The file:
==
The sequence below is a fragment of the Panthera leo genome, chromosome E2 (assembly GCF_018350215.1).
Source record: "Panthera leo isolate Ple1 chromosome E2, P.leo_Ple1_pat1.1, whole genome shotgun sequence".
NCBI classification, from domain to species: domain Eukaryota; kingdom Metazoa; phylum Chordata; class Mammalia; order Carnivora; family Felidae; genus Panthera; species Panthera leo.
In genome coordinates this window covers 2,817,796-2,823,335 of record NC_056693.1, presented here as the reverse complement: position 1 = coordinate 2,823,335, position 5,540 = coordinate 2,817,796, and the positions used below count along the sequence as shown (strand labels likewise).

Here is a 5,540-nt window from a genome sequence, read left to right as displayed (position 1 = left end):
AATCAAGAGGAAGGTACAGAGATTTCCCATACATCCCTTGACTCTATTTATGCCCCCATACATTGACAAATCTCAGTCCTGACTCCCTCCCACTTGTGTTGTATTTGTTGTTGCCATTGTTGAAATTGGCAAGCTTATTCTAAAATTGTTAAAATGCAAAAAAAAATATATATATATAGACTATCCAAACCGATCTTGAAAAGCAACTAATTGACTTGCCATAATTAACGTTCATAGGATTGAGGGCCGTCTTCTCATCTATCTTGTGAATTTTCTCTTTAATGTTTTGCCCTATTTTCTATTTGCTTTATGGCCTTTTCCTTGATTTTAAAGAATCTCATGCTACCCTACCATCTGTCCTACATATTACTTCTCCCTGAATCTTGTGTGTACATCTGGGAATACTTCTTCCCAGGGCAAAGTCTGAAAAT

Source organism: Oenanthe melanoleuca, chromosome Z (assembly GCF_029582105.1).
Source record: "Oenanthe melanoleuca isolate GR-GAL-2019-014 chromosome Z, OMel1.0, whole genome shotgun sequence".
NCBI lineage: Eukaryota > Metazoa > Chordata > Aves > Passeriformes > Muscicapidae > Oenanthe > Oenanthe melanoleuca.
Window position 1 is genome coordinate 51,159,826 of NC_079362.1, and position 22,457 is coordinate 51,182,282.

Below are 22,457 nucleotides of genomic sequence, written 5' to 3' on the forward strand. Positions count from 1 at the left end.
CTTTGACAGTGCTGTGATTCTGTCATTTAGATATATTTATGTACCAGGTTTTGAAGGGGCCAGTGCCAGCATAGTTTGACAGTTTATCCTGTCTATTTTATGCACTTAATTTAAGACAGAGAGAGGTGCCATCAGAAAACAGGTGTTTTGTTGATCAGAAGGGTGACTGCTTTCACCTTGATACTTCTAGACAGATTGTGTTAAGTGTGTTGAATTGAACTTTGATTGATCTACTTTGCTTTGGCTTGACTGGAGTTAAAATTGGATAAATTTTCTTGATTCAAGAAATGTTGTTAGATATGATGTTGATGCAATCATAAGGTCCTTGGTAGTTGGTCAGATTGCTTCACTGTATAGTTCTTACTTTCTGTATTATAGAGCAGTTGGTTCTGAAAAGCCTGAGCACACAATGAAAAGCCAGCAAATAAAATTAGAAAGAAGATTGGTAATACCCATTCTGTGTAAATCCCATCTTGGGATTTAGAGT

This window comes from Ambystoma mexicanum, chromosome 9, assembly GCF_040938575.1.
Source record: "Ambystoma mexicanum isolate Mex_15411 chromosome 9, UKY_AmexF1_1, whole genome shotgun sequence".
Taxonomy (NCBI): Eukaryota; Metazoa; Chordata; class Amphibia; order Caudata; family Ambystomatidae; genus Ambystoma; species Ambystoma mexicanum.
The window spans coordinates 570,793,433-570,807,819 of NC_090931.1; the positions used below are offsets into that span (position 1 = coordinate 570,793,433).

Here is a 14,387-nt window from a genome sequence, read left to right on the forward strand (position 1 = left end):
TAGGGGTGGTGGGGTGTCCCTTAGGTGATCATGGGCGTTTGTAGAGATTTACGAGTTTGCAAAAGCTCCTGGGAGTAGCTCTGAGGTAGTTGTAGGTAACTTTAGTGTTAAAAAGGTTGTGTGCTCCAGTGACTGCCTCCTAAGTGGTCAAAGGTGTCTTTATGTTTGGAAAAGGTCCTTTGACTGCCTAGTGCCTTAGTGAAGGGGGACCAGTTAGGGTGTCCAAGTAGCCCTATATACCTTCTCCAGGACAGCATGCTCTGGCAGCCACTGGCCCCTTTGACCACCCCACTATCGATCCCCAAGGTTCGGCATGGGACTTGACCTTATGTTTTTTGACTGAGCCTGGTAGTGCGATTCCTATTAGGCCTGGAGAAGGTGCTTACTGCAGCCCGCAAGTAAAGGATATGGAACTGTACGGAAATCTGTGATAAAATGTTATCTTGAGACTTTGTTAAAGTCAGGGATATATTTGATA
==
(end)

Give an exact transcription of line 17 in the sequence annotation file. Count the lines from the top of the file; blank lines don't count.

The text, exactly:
Here is a 14,387-nt window from a genome sequence, read left to right on the forward strand (position 1 = left end):